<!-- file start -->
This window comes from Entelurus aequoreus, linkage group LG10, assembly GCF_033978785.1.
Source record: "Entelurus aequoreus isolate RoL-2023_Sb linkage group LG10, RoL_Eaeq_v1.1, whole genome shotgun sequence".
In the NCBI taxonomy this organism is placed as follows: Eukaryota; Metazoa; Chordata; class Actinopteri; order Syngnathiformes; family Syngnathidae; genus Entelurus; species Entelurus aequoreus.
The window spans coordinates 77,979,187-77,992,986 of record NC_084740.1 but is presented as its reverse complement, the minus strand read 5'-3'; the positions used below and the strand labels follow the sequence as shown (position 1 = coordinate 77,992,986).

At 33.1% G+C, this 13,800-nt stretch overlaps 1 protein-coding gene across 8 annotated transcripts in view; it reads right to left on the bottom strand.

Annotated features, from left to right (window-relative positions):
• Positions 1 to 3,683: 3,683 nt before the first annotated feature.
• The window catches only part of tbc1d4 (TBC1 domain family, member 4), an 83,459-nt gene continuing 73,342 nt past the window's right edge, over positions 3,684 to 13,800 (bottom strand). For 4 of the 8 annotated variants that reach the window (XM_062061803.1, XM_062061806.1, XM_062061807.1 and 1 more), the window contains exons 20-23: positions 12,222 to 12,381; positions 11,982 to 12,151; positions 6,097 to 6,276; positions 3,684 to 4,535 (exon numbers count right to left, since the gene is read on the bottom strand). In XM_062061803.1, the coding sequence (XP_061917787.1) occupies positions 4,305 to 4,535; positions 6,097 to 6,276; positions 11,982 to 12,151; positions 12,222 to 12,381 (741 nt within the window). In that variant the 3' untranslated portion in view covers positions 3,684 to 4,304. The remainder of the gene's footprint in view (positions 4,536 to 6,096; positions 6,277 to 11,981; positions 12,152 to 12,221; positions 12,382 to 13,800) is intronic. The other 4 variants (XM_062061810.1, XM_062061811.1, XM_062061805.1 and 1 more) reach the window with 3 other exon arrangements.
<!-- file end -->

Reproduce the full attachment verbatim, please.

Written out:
This window comes from Entelurus aequoreus, linkage group LG10, assembly GCF_033978785.1.
Source record: "Entelurus aequoreus isolate RoL-2023_Sb linkage group LG10, RoL_Eaeq_v1.1, whole genome shotgun sequence".
In the NCBI taxonomy this organism is placed as follows: Eukaryota; Metazoa; Chordata; class Actinopteri; order Syngnathiformes; family Syngnathidae; genus Entelurus; species Entelurus aequoreus.
The window spans coordinates 77,979,187-77,992,986 of record NC_084740.1 but is presented as its reverse complement, the minus strand read 5'-3'; the positions used below and the strand labels follow the sequence as shown (position 1 = coordinate 77,992,986).

At 33.1% G+C, this 13,800-nt stretch overlaps 1 protein-coding gene across 8 annotated transcripts in view; it reads right to left on the bottom strand.

Annotated features, from left to right (window-relative positions):
• Positions 1 to 3,683: 3,683 nt before the first annotated feature.
• The window catches only part of tbc1d4 (TBC1 domain family, member 4), an 83,459-nt gene continuing 73,342 nt past the window's right edge, over positions 3,684 to 13,800 (bottom strand). For 4 of the 8 annotated variants that reach the window (XM_062061803.1, XM_062061806.1, XM_062061807.1 and 1 more), the window contains exons 20-23: positions 12,222 to 12,381; positions 11,982 to 12,151; positions 6,097 to 6,276; positions 3,684 to 4,535 (exon numbers count right to left, since the gene is read on the bottom strand). In XM_062061803.1, the coding sequence (XP_061917787.1) occupies positions 4,305 to 4,535; positions 6,097 to 6,276; positions 11,982 to 12,151; positions 12,222 to 12,381 (741 nt within the window). In that variant the 3' untranslated portion in view covers positions 3,684 to 4,304. The remainder of the gene's footprint in view (positions 4,536 to 6,096; positions 6,277 to 11,981; positions 12,152 to 12,221; positions 12,382 to 13,800) is intronic. The other 4 variants (XM_062061810.1, XM_062061811.1, XM_062061805.1 and 1 more) reach the window with 3 other exon arrangements.